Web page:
Fertilizer helps us grow the food we eat and helps make our sports fields, golf courses, public spaces and home gardens lush and green. But, fertilizer use can pose a threat to our drinking water sources.

If it is not stored, handled and applied with care, fertilizer can enter and contaminate our drinking water supplies. Our drinking water comes from water under ground called groundwater or from water in lakes and rivers, called surface water.

We can all help to keep fertilizers out of our drinking water sources. Scroll down to see 10 ways or see the fact sheet. Let's take care with fertilizers around our homes and cottages.

The Quinte Region Source Protection Plan sets  out nine policies to address the threat  from commercial fertilizer use in agriculture and on recreational, institutional and industrial properties.
drinking water
Fertilizers contain nutrients that plants need to grow.  If soil does not contain enough nutrients to grow healthy plants then fertilizers may be added.  Fertilizer comes from plant and animal sources (organic) or from chemicals (inorganic). 

Most fertilizers contain nitrogen, phosphorus and potassium. Nutrients like nitrogen and phosphorus can get into our water when fertilizer-laden runoff, leaching, leaks or spills occur. This can contaminate drinking water sources and threaten our health.

High nitrate levels in groundwater sources may lead to Blue Baby Syndrome in infants. Runoff rich in nutrients can lead to algae blooms in surface water that can produce toxins harmful to people and animals. Manure fertilizers can get into drinking water wells and surface water supplies from improper field application, spills and weather events. Manure fertilizers may contain bacteria and viruses with the potential to cause serious illness if they get into untreated or improperly treated drinking water.

Policies in the Quinte Region Source Protection Plan are designed to help keep fertilizer and other pollutants out of our drinking water sources. See how the threat is being addressed.
      Around your home and cottage:
  1. Grow Native Plants: Most nurseries have a good selection or contact local specialty growers. These plants are genetically ready to thrive in our local climate and soils. This means less need for fertilizer and watering; and less chance of harmful nutrient-laden runoff.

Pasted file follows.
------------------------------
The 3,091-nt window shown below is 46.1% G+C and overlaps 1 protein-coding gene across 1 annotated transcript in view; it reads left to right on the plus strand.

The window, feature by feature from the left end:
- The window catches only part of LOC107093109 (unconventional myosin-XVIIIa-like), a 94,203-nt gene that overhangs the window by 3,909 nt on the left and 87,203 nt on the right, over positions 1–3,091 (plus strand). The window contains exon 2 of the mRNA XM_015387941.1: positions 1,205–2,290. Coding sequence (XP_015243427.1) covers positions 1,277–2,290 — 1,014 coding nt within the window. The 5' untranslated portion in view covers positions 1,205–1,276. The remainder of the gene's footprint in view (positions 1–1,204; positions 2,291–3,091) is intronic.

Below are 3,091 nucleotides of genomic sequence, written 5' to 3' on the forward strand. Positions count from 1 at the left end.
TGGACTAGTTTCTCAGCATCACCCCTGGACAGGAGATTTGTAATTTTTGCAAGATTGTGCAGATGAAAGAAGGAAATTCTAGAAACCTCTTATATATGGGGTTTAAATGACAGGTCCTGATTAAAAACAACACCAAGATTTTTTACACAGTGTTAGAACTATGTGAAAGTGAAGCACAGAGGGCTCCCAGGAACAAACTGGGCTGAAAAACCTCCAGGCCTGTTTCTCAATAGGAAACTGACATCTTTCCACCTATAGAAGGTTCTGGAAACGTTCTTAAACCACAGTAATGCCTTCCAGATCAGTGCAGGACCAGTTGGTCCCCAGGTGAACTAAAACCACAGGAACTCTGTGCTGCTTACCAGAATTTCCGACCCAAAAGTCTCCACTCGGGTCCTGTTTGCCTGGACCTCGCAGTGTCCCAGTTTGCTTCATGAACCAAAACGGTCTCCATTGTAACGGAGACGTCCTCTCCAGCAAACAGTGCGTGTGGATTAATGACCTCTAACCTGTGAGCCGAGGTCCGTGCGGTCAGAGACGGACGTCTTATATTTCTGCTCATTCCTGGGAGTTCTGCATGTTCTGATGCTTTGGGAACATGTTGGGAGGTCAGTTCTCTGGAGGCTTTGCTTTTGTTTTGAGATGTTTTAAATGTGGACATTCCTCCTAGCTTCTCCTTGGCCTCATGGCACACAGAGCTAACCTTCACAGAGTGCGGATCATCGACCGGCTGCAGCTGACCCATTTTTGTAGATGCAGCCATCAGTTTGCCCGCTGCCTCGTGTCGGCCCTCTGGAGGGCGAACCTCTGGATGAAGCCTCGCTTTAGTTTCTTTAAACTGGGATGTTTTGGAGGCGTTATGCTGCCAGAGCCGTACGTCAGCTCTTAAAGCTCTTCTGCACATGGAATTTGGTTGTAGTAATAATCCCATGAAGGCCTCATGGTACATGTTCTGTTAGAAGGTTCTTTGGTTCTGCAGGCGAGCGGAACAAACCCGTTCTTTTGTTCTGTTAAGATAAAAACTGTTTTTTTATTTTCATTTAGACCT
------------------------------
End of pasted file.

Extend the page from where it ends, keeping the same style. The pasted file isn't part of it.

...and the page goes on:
2. Set your mower higher: Taller grass is stronger grass with deeper roots. Less fertilizer and less water will be needed.
  3. Mulch: Plants contain nutrients. Mulching grass clippings means less fertilizer will be needed. Mulching leaves and other plant materials adds nutrients and reduces the need for fertilizer and watering.
  4. Know how much is needed and calculate carefully: Read and follow labels for the correct amount of product to use. Over fertilizing can damage plants and lawns. Excess fertilizer can be washed away by rain and into our surface and groundwater supplies; impacting them.
  5. Consider local conditions: Knowing local soil conditions can help you calculate fertilizer needs more accurately. Where possible, design a yard with small berms and swales to help keep runoff on the property. When you retain water on the property, less fertilizer is washed off into local waterways. Know the location of all wells and do not fertilize near them.
  6. Apply carefully: Follow directions on product labels. Take care to apply fertilizers on target. Careless sprinkling or broadcasting means fertilizer can end up in our water sources. Do not fertilize near drainpipes as fertilizer may be easily washed away. Avoid wells and water bodies.
  7. Store carefully: Stow fertilizers in a dry location away from water wells and waterways.
  8. Handle carefully: Exercise caution when handling to reduce accidental leaks and spills.
  9. Time your application carefully: Always check the weather first. Do not fertilize before a heavy rain because most of it will be washed away - money and nutrients down the drain.
  10. Tidy up: Sweep fertilizer that lands on hard surfaces back on to the yard. This helps to keep fertilizer out of our storm drains that connect to local streams, rivers and lakes which may be used as drinking water sources. 
See "Let's Keep Fertilizer Out of Drinking Water Sources" and other publications at
Find out more about drinking water threats and how they are addressed in the Source Protection Plan at  QuinteSourceWater.ca.